Joey King | Sunday, March 22, 2009
In her anti-utopian novel The Giver, Lois Lowry presents a superficially ideal world that is later revealed to be fatally flawed.
One key dialogue occurs when the eponymous Giver describes one of this society’s choices.
“We gained control of many things. But we had to let go of others.”
The 12-year-old protagonist, Jonas, immediately replies, “We shouldn’t have.”
The Giver is surprised that Jonas is so quick to realize this truth: that more was lost than was gained by the trade-off their society elected to make. Unfortunately, many decisions we make as a nation fall into the “shouldn’t have” category – like the state department’s denial of Muslim scholar Tariq Ramadan’s entrance into the United States, where he was to teach Islamic ethics in a new, tenured position at the Kroc Institute for International Peace Studies.
Ramadan is currently teaching at Oxford. Yes, that Oxford. Because he donated $1,336 to a Swiss charity later designated as a terrorist group, the United States didn’t want him teaching here.
We’re big on national security threats in America – sometimes a little too big. I don’t think anyone feels that it was our attitude toward communists in the 1950s that was responsible for bringing us out of the Cold War as capitalists. It makes sense that national security is a top priority, but we need to look at the big picture in terms of cost and benefit.
Even if we assume that Ramadan’s $1,336 bought a tailfin of one of Hamas’ rockets, we have to at least admit the possibility that his perspective could enlighten us as to what exactly is motivating terrorism in the first place. We need to realize that perspectives outside of the Patriot Act have value – even when it comes to fighting security threats.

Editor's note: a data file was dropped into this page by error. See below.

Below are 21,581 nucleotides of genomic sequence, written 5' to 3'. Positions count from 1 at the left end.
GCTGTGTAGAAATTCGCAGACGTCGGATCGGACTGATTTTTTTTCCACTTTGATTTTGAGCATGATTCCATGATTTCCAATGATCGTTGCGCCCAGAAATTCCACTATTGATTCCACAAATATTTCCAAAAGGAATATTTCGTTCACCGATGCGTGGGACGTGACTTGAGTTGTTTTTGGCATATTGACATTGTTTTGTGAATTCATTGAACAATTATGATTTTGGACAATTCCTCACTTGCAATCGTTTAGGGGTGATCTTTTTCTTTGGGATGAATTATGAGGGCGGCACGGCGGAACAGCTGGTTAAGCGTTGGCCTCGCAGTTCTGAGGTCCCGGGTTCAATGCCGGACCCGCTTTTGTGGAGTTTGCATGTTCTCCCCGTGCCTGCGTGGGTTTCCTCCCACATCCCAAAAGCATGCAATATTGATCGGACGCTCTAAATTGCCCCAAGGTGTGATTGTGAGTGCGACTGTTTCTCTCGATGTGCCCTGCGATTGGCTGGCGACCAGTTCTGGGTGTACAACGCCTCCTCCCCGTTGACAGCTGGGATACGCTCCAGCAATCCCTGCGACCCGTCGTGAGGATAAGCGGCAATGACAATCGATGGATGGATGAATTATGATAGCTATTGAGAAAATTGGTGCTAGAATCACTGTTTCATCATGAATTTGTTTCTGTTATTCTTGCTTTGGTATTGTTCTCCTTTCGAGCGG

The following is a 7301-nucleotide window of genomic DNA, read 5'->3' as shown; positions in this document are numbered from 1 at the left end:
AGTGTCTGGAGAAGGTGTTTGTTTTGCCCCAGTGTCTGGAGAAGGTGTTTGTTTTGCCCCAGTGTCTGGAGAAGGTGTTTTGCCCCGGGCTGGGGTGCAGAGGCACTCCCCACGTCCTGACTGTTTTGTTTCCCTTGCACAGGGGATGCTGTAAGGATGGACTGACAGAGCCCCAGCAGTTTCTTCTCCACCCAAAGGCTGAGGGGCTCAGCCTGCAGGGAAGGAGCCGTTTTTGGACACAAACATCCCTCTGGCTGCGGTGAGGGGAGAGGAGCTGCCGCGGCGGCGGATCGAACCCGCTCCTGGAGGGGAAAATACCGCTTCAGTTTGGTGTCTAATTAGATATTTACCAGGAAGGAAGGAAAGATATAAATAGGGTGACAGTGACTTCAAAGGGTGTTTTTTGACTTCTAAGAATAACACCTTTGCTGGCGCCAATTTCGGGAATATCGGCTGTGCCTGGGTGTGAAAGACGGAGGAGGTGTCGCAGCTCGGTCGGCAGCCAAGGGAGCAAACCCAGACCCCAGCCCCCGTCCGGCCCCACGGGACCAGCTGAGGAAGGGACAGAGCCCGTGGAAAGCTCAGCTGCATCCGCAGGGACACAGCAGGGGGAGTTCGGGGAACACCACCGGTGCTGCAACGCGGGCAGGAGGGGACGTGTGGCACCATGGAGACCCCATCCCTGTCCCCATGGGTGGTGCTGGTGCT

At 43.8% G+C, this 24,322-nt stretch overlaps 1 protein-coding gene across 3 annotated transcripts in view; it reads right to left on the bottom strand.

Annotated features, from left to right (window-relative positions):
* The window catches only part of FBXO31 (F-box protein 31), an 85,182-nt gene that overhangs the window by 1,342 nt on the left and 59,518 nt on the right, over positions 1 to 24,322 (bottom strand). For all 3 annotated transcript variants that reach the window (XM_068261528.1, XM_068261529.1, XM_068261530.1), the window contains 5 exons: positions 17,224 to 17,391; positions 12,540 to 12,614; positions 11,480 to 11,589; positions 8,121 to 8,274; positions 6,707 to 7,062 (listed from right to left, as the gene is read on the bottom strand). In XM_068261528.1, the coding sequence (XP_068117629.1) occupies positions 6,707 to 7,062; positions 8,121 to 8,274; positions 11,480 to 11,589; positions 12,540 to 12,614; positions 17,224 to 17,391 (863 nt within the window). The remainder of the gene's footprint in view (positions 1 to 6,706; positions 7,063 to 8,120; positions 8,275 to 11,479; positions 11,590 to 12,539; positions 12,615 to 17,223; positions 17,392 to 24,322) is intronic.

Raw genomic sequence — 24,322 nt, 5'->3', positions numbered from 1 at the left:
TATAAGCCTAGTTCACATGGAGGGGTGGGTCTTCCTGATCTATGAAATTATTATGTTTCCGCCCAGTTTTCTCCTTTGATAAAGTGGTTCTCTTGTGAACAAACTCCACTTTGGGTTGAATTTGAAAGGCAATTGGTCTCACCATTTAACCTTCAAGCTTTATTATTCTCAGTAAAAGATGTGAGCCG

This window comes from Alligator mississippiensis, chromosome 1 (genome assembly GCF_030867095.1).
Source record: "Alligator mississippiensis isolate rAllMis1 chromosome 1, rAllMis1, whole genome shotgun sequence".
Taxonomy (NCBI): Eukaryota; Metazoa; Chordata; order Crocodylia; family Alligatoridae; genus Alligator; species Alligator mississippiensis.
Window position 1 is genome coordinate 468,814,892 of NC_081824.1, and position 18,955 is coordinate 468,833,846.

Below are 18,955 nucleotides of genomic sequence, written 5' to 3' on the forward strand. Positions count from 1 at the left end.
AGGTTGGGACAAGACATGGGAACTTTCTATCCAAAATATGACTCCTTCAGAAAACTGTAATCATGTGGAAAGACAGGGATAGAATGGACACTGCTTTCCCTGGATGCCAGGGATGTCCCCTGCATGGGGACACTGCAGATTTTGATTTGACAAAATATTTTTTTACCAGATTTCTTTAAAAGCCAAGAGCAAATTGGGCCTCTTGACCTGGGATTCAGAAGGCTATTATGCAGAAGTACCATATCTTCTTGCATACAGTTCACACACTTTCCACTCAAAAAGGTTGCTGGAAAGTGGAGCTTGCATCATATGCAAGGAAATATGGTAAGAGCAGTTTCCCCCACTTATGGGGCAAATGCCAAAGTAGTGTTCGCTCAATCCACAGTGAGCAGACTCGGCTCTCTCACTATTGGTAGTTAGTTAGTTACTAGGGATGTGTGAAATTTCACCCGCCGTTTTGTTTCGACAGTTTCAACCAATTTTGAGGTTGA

As a small illustration of the importance of putting human capital high among national priorities, one of the first actions of Hitler’s administration was to remove Jewish university professors from their jobs. Einstein had seen this coming and left for the U.S. just in time. Cal Tech, Princeton and the U.S. reaped the benefits. Germany, not so much.
America’s policy at the time wasn’t much better. J. Robert Oppenheimer headed up the development project for the first nuclear weapon. At the time, Oppenheimer was regarded as a security risk for what were perceived as radically leftward political leanings.
Long story short, the U.S. put its suspicions on hold and let him build the bomb. But after his bomb-making days, the same left-leaning political connections that had been pushed under the rug earlier led Oppenheimer to be considered a security risk (he had also begun warning against a U.S. and Soviet arms race). After refusing to resign, his security clearance was revoked in a public hearing.
Our priorities on national security continue to be too militaristic. We’d rather bar entry, period, than try to learn something, unless of course that something were even more militaristic. Were Ramadan an engineer offering a terrorist-killer-o-matic™ instead of a theologian offering intellectual insight, we’d probably ignore his past transgressions and let him in. But insight is not as immediately understandable as an advantage, so it goes to Oxford.